Whetstone was a state lawmaker for a decade before he left in 2007 to become a lobbyist. And he has backing from prominent Republicans and lobbyists, based on his reported contributions. Among large donors who gave $1,000 or more are former House Speaker Brian Bosma’s campaign committee and longtime casino and alcohol lobbyist Jim Purucker.

Behind Whetstone is Kent Abernathy with $42,661 total raised over the entire campaign. Becky Cash has raised $25,703 and Douglas Rapp has $1,700 total.

House District 32, another new district in northern Marion County and Hamilton County that includes Carmel and Fishers, has three Republicans in its primary.

Fred Glynn, of Carmel, leads the pack with a total of $48,461. Suzanne Jaworowski, of Fishers—who dropped out of the crowded state treasurer race to run for this seat—has raised $19,620. Paul Nix, of Fishers, has $2,647, most of which he self-funded.

In Johnson County, incumbent Rep. John Young, R-Franklin, has three primary challengers this year in his House district that was redrawn to include a portion of Shelby County.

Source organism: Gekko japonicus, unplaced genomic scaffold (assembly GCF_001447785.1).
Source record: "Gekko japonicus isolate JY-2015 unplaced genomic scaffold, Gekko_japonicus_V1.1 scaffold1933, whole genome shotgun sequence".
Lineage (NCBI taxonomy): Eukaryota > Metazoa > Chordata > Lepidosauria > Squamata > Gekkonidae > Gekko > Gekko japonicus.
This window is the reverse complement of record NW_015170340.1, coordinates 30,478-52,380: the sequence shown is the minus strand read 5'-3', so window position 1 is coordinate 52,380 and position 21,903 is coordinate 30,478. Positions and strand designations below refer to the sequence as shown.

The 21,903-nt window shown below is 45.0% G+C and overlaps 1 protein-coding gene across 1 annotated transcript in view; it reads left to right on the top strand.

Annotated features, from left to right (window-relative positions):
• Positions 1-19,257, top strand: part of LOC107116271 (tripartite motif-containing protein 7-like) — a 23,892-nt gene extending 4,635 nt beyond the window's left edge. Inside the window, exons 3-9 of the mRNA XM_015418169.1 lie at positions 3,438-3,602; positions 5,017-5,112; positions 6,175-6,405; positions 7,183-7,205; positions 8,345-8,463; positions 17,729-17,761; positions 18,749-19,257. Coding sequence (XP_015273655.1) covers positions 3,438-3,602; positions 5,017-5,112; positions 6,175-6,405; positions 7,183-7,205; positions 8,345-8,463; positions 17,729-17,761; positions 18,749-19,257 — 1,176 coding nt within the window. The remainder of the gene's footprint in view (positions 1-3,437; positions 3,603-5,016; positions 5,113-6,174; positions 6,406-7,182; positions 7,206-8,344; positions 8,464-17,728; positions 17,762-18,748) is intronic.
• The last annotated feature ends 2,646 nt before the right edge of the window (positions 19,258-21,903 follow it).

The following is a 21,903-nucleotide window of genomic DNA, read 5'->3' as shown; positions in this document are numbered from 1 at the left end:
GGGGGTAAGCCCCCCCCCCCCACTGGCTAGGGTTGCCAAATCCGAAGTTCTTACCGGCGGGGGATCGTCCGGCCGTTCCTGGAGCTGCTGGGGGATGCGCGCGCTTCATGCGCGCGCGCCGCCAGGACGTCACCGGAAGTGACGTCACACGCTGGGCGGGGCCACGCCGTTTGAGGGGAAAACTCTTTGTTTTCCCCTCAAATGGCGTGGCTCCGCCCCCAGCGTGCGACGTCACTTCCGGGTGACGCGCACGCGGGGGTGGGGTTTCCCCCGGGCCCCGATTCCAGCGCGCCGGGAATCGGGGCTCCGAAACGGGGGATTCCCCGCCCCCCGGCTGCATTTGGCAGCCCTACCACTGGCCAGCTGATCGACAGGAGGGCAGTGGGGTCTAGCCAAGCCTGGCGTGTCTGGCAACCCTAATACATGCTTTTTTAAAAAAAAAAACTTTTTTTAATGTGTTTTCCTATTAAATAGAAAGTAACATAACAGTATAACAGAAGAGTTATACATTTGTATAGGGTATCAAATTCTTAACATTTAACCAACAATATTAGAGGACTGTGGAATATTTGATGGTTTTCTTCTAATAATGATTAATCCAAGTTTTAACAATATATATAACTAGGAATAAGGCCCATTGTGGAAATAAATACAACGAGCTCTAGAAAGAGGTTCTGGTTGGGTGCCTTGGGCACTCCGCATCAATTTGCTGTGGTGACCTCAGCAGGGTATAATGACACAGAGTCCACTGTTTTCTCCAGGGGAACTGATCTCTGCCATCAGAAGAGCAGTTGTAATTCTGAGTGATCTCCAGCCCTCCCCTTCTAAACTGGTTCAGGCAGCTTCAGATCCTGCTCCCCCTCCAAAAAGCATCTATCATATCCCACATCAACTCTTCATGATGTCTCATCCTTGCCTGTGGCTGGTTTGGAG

Robb Greene, a logistics consultant from Shelbyville, has outraised Young with over $37,000 in contributions to Young’s $19,000. Greene additionally loaned himself $20,000.

Luke Campbell reported $18,545 in campaign contributions, and Scott Strother raised $261.

Congressional races

In the crowded race for the vacant seat in Indiana’s 9th Congressional district, two of the Republican candidates loaned themselves good chunks of cash.

Mike Sodrel, who represented the district for one term in 2005, loaned his campaign $425,000. Sodrel received a just over $38,000 in contributions to his campaign, but with his loan and a $4,420 personal contribution, he has outpaced his opponents in funding in the first quarter.

First-time candidate Stu Barnes-Israel also loaned his campaign $100,000. He generated about $265,000 in campaign contributions and gave himself a $1,000.

Former state Sen. Erin Houchin of Salem has raised more than $377,000.